Pedro Castillo — leader of the Free Peru party, high school teacher, former union leader and self-described Marxist — won the final round of the Peruvian presidential elections on June 6, with 50.1% of the vote.
Castillo was in a run-off against Keiko Fujimori, candidate for the neoliberal, right-wing Popular Force party and daughter of jailed former president Alberto Fujimori. Fujimori attempted to contest the result and refused to concede.
Castillo’s electoral campaign centred on promises to increase funding for health and education; introduce a new constitution drafted by an elected National Constituent Assembly; eradicate illiteracy; implement a national pension system; and introduce anti-corruption measures including limits on salaries for members of Congress.
Castillo garnered most of his support from the rural, marginalised and poorer provinces in the south, as well as the Andean regions, whereas Fujimori dominated in urban areas along the coast.
In departments with high Indigenous populations, such as Cusco and Puno, Castillo gained more than 80% of the vote. This is representative of the traditional economic and class divide based along geographic lines in Peru.
‘No more poor in a rich country’
For decades before the COVID-19 pandemic, Peru experienced strong economic growth, mostly due to its exploitative agricultural and mining sectors. However, the wealth accumulated as a result of the country’s neoliberal development model is concentrated in urban centres such as Lima.
Castillo’s campaign slogan, “No more poor people in a rich country”, tapped into the sentiments of millions of Peruvians who have been ignored and repressed by successive governments for decades.
His promise of a referendum to let Peruvians decide on a constitution — to be drafted by an elected National Constituent Assembly made up of political parties, worker’s representatives and popular organisations — is a significant step forward in the path to democracy.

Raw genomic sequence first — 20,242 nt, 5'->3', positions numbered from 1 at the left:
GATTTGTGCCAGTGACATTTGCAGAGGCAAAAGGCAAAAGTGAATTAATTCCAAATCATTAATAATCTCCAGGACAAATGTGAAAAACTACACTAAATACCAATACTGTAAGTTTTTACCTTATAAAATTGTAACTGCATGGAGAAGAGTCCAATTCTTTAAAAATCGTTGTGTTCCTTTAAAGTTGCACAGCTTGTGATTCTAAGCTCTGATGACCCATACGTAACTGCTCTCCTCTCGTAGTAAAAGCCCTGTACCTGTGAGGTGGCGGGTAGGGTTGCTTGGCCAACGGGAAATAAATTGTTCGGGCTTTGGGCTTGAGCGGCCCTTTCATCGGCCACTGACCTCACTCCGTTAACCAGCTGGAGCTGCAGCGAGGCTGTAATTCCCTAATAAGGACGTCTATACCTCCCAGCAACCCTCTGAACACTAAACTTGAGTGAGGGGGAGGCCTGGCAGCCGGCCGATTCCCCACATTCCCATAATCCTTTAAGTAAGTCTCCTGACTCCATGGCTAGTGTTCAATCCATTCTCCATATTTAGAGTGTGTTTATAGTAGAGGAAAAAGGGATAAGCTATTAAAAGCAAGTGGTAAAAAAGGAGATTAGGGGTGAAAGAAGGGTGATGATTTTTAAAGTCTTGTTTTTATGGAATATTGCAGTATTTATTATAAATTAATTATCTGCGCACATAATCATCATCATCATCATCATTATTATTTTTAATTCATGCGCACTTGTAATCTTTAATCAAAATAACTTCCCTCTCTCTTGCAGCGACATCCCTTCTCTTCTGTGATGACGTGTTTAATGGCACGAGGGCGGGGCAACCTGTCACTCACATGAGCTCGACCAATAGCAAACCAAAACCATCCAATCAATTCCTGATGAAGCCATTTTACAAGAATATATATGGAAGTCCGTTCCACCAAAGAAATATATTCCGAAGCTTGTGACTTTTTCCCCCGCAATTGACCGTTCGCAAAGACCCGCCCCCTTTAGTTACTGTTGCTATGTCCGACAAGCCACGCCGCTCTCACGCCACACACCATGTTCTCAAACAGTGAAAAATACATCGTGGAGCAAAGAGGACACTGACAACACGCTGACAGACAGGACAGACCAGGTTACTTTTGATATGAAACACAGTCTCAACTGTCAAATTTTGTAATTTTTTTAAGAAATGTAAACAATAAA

The current constitution, introduced by Alberto Fujimori in the 1990s helped entrench the neoliberal economic model. It allowed for the privatisation of public services, undermined democracy and concentrated power and wealth in the hands of the economic elite.
Fraud claims baseless
Predictably, after Castillo took the lead in the vote count, Fujimori made claims of electoral fraud, accusing Castillo’s party, Free Peru, of using strategies to “distort and delay the results which reflect the popular will”. This is despite recognition from an inter-American observer mission that the electoral process was carried out correctly and complied with international standards.
Fujimori requested the National Election Jury (JNE) nullify votes from certain electorates — predominantly poor and marginalised areas — where Castillo gained an overwhelming majority. Indigenous groups and unions responded with protests and public statements demanding their votes be respected.
The baseless claims of fraud were a deliberate strategy to delay the results to create tension and uncertainty and to undermine the democratic process. Fujimori is currently facing multiple corruption charges and a 30-year jail sentence if found guilty. Overturning the election result would have provided her with immunity from prosecution.
In the weeks leading up to the election, Grupo El Comercio, a huge media conglomerate and long-standing supporter of right-wing candidates such as Fujimori, launched a deliberate campaign of disinformation to undermine support for Castillo. Given that Grupo El Comercio controls more than 80% of newspapers in Peru, this undoubtedly had an influence on narrowing the previously wide margin of support that Castillo had in the polls following the first round of elections.